NQTs are More Than Qualified to Teach in September
By George Cook, Geography Teacher
The last few months have been strange, stressful and weird for everyone but especially so for those in schools. March was one of the strangest months where one minute you were preparing for a big school event and the next you were preparing the systems for if there were widespread school closures. For trainees, one minute I was having an observation as part of the beginning of the final assessment processes and then three days later was the last time I would enter my home training school. I often think about what the last three months would have usually been like and how nice it would have been to have the usual end of term events that occur in schools.
During school closure, I have become more active on Twitter following what other professionals are sharing, looking for resources and completing online CPD. For the most part, it has been very useful and great to feel part of the wider teaching community. However, recently, some of the content has not been as supportive. Some tweets and posts on Facebook groups have questioned whether NQTs will be as ‘qualified’ or ‘ready’ as previous cohorts because of the reduced time in the classroom.
Whilst we have had less time in the classroom, we are still as experienced and ready to start teaching properly next year. I was teaching around a full trainee timetable at the time of school closure and was feeling more comfortable when I was teaching my classes. During school closure, I have continued with online learning with some classes as well as planning lessons in preparation for September. Alongside this, I have been improving my subject knowledge especially for A-Level, which will no doubt put me in good stead for September. This has been something that in all likelihood I would not have had the time to do if I were still in the classroom as usual.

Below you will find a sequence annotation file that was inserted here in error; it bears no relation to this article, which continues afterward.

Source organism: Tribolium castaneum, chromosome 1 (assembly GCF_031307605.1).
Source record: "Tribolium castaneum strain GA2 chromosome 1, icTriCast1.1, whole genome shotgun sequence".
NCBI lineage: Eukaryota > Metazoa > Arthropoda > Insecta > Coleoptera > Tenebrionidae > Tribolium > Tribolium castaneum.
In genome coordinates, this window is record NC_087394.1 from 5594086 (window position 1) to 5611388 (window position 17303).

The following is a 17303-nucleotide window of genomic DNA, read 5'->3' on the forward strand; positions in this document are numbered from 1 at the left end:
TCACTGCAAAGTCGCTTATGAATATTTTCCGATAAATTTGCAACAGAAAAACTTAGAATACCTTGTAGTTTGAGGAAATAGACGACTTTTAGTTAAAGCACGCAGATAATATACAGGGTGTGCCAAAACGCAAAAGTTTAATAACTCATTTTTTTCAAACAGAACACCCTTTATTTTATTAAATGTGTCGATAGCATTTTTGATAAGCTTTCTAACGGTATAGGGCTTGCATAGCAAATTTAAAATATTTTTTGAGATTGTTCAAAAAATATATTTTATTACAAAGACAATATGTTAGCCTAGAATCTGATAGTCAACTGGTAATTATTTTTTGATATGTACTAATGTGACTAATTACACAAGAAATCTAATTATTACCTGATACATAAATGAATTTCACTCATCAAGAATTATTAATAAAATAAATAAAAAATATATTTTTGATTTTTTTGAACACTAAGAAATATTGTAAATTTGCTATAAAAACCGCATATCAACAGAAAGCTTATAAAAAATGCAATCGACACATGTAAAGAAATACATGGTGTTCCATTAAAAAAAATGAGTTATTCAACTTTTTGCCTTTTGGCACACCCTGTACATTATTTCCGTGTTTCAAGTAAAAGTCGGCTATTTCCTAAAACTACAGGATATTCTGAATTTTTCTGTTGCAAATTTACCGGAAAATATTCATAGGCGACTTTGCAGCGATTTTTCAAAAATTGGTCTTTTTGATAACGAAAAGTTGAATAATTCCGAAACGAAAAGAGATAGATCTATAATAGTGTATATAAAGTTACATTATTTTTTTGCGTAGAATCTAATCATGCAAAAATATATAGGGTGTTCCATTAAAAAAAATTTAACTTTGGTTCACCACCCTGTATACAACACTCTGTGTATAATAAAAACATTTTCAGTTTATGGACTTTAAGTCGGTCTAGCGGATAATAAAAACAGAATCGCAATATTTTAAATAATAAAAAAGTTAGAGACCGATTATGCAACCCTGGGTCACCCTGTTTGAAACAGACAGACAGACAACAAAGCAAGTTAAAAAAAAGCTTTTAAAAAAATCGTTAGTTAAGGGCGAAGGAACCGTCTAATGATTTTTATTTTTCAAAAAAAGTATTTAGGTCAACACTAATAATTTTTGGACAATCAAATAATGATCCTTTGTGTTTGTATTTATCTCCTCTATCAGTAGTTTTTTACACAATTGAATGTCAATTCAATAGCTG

The CPD I have completed has also been incredibly worthwhile. I have undertaken courses on metacognition, assessment, differentiation, specific strategies for geographical teaching and using technology in the classroom. The Teach Meets from the RGS and other associations have also been really useful to network and connect with other teachers from across the country. Personally, I have started to write about my teaching experiences and this has helped formulate and increase my reflective thoughts about my practice, which I believe have made me a better teacher. Even though it was a not normal end to training, these experiences have all been beneficial and have improved my practice.
Seeing the posts about ‘inexperienced’ NQTs was disappointing and is worrying that some ‘high-profile and ‘prominent’ members of the teaching community think this way. However, I know that during the last few months I have tried to be resilient, positive and hard-working, and these are some of the core characteristics all teachers need to succeed in the profession.